*Word of warning – if you’re a non-EU dropshipper with inventory storage in any EU country, you’ll have to stay a VAT subject there even after these reforms take place.
The IOSS scheme will allow you to cut back on paperwork and red tape. However, this means that you’ll have to increase your product prices. Messing with your pricing can be a bit tricky, depending on the product category.
Consider the monetary implications of having to collect VAT on the point-of-sale. Think of intelligent marketing strategies or importing different products with a better profit margin.
Which Transactions Do the New EU VAT Rules Apply To?
The new EU VAT rules that we expect to start from July 2021 apply to the following B2C transactions:
- Cross-border (distance) sales of goods or services throughout EU (from EU suppliers or deemed suppliers);
- Domestic sales of goods or services to a single EU country from an established EU business in the same country;
- Non-EU (third country) distance selling of goods or services to EU countries;
Are the New EU VAT Regulations a Good or a Bad Thing?
Although non-EU dropshippers might feel more restricted and suffer some monetary loss, the idea of these new EU VAT rules is to modernize and simplify VAT Europe-wide.
One of the most significant aspects of these new VAT rules is that now there’s a One-Stop-Shop (OSS) scheme, allowing businesses to register for a single VAT number and file VAT in just one EU country.
Supporters of these new VAT rules claim that having no VAT exemptions will benefit the public budget of EU countries. Furthermore, by doing this, the European Commission plans to prevent VAT fraud. How will it all unroll remains yet to be seen!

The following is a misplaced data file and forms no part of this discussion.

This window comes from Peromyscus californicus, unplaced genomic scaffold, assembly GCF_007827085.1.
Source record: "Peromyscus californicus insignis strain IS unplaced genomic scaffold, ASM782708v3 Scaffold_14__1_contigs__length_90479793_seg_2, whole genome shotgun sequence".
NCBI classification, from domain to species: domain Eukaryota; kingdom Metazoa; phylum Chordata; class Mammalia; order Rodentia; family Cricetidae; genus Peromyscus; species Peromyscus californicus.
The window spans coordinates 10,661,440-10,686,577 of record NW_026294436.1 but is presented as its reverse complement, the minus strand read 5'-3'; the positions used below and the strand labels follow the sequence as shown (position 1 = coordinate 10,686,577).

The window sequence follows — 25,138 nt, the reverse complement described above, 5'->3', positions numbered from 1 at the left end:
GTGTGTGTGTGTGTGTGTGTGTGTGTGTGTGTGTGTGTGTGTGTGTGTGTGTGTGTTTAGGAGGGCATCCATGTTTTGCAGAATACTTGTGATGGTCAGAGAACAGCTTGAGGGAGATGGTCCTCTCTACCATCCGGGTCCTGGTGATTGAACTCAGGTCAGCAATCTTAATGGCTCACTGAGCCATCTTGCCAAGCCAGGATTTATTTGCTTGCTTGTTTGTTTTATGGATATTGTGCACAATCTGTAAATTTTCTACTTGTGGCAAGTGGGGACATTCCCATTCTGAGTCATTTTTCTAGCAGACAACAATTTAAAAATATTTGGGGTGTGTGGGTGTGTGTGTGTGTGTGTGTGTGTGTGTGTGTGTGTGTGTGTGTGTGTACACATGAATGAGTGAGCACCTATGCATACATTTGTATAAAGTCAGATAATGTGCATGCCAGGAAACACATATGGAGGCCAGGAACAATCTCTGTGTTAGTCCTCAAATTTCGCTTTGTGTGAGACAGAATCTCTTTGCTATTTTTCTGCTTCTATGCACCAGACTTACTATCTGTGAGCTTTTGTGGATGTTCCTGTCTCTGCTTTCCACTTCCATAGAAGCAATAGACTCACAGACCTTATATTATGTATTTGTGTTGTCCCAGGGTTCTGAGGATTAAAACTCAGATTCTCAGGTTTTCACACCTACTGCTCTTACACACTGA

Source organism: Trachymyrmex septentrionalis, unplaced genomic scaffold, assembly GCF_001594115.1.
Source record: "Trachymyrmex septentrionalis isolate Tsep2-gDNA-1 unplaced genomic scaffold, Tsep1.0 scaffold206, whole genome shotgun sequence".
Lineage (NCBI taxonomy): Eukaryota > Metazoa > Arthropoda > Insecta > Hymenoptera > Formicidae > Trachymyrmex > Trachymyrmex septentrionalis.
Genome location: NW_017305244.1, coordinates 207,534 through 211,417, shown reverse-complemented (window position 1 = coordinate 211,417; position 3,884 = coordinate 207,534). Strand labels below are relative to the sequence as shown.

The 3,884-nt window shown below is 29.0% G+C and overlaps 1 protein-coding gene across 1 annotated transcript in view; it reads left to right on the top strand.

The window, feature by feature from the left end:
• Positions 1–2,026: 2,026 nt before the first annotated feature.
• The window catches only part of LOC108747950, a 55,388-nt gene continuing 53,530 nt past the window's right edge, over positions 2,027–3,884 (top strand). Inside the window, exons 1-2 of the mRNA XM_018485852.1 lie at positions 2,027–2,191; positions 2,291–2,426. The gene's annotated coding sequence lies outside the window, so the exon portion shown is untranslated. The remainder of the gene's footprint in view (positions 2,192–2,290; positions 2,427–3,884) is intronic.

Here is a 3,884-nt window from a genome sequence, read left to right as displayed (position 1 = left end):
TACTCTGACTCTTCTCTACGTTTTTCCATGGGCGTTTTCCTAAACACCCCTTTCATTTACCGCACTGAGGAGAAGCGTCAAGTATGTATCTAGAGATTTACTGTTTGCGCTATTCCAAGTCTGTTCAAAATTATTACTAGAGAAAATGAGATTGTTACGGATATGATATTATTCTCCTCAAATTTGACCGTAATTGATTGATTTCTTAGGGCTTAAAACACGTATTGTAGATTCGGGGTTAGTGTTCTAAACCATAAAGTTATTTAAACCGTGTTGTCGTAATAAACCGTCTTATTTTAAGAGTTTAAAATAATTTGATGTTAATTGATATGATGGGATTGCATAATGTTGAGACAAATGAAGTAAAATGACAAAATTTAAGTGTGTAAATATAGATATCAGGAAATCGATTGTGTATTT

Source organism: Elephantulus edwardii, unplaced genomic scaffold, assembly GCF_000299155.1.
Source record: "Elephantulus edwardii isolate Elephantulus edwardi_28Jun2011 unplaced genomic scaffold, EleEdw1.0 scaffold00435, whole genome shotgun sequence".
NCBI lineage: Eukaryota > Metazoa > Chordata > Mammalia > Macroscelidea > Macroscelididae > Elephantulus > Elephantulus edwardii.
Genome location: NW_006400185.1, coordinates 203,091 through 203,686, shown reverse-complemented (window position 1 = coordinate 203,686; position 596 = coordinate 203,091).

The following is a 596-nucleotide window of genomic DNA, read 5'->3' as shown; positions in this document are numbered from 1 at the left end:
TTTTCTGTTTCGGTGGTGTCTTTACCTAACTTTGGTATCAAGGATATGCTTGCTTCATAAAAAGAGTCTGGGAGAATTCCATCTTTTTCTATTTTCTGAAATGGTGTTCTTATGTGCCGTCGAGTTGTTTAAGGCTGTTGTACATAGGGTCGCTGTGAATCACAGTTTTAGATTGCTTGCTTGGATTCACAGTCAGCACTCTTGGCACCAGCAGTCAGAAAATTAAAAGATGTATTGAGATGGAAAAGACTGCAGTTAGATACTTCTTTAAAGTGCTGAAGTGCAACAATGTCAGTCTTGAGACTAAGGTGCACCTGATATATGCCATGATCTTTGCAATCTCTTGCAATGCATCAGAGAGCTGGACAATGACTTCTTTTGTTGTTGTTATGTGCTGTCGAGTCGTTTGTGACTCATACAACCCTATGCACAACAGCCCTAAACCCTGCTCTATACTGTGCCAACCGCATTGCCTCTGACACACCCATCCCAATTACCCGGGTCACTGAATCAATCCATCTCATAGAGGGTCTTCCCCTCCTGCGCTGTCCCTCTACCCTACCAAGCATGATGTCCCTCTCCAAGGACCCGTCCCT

Can a Dropshipping Agent Help Me Comply with the New EU VAT Rules?
Yes. A full-service dropshipping agent can advise you on the best practices to stay legally safe and compliant with the new EU VAT regulations.
Is OSS/IOSS Registration Obligatory?
Although the new OSS and IOSS schemes are optional, we strongly recommend that you use them.
If you don’t register for OSS and start charging VAT at the POS, your customer will have to pay the customs or courier agent to access their order. This scenario is in no way beneficial to your business.
You wouldn’t want to register for OSS only if you’re an EU micro-business with less than EUR10.000/year earnings for the last two fiscal years. In this case, you can continue being subject to your local VAT authorities.
How Long Should I Keep VAT Records?
To comply with EU VAT rules, you have to keep all your VAT documentation and transactions from the last ten years of work. In most cases, you won’t need them. However, you’re obliged to have them at hand in case authorities ask to see them.
How to Keep Customers with the New EU VAT Rules?
To retain your customers, we recommend that you always be transparent and honest about all charges, including VAT.
Localize your website and let cookies pick up your customers’ locations. Doing this will allow you to calculate VAT at the POS in their local VAT rate.
Generally speaking, the new EU VAT rules are definitely a good thing. However, product supply chains can be complicated, often with many parties involved. So, the question remains – are we prepared enough for this shift? Will it be fair for everyone involved?
In just a few months, the new EU VAT rules start, so it’s time to look at your supply chain and adjust your eCommerce business model.
If you still need help. Our team is always at your disposal. Reach out, and we’ll guide you through all these changes.
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Over 10 years experience of foreign trade